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Royal New Zealand Air Force



While the preliminary operations against Japanese positions were being carried out, preparations for the landing at Empress Augusta Bay proceeded. After a period of training and rehearsal at Guadalcanal and in the New Hebrides, the troops were embarked in three divisions of transports, which joined up and proceeded northwards towards Bougainville so as to arrive off Cape Torokina at daylight on 1 November. The initial landing was made by the 3rd Marine Division, supported by detachments of other units.

Before the landing craft left the transports with the first wave of the assault, the beaches were well covered with fire from the supporting naval forces. This fire provoked no response from the Japanese positions and it appeared that nothing could be left alive on the shore. The bombardment was lifted from the beaches at 7.21 a.m., and immediately afterwards thirty-one TBFs from Munda bombed and strafed the area for five minutes. A minute later the first wave of landing craft hit the beach, four minutes ahead of schedule. Not until the boats were 50 yards off shore did the Japanese open fire, and then their shore batteries on Torokina Point went into action with deadly accuracy.

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The area of the landings extended from the north side of Cape Torokina, along the beaches some 12 miles up the coast. The Japanese opposition was strongest at the south end, where they had batteries and pillboxes at Cape Torokina itself, and at the north end of Puruata Island, a mile or so off shore. On the more northern beaches there was little opposition, but the natural conditions made landing difficult. The surf was bad and the beaches themselves were so narrow and so steep that the boats had great difficulty in approaching them. On the four northern beaches eighty-six boats were turned side on in the surf and stranded during the landing operations, and subsequent waves of troops and equipment had to be landed on the more southerly beaches. At the same time it became obvious that the most southerly landing point of all, on Cape Torokina, could not be held in face of the Japanese opposition and operations on this beach were also suspended. The resulting confusion delayed the landing of a certain amount of equipment, and four of the transports were not completely unloaded during the day. They withdrew with the rest of the task force at four o'clock in the afternoon and returned next day to complete unloading.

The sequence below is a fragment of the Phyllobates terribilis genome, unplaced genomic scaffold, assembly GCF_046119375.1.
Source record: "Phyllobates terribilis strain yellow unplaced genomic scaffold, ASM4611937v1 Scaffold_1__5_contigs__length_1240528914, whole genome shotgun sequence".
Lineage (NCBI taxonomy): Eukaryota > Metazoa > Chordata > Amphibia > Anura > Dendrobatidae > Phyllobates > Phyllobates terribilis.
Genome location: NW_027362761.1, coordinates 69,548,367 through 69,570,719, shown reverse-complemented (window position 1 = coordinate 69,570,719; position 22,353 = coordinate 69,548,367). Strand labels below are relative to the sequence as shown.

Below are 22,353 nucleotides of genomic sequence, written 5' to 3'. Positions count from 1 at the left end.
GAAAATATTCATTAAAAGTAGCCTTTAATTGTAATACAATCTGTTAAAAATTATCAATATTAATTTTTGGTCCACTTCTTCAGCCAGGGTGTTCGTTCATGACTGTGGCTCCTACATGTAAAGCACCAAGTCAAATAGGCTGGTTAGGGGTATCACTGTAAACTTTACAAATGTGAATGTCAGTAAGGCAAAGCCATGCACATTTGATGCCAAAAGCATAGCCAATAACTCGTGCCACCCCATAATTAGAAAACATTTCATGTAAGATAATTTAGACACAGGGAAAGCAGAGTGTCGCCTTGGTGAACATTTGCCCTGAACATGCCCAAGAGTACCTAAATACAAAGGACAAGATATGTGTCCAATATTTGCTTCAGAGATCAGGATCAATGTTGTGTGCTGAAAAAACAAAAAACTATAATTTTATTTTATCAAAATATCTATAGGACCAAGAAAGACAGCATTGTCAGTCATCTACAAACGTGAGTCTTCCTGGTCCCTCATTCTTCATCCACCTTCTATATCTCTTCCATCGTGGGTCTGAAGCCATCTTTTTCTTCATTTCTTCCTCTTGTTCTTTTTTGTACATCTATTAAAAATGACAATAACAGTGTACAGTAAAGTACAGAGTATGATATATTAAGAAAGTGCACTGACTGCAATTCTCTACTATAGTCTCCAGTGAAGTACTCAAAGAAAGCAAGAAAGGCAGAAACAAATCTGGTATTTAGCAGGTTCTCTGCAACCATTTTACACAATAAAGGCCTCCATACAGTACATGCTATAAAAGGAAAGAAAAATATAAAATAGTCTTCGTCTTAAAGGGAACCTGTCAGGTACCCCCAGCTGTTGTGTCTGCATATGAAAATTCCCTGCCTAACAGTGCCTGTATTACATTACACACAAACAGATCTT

It was estimated that there were only about 300 Japanese altogether opposing the landing, but their resistance was stubborn and determined. About half of them were killed, and when it was obvious that the American troops had established themselves on shore the remainder withdrew inland. American losses in the landing were 70 killed and missing and 124 wounded.

In spite of the heavy attacks on Japanese airfields in the Bougainville area over the last two weeks it was expected that the enemy air force would make some attempt to interfere with the landings, and a fighter patrol of thirty-two planes was stationed over Empress Augusta Bay throughout the day. Controlled by the Fighter Director Group in USS Conway, the patrol was responsible for driving off a number of enemy planes which attempted to enter the area. During the day only two attacks succeeded in breaking through.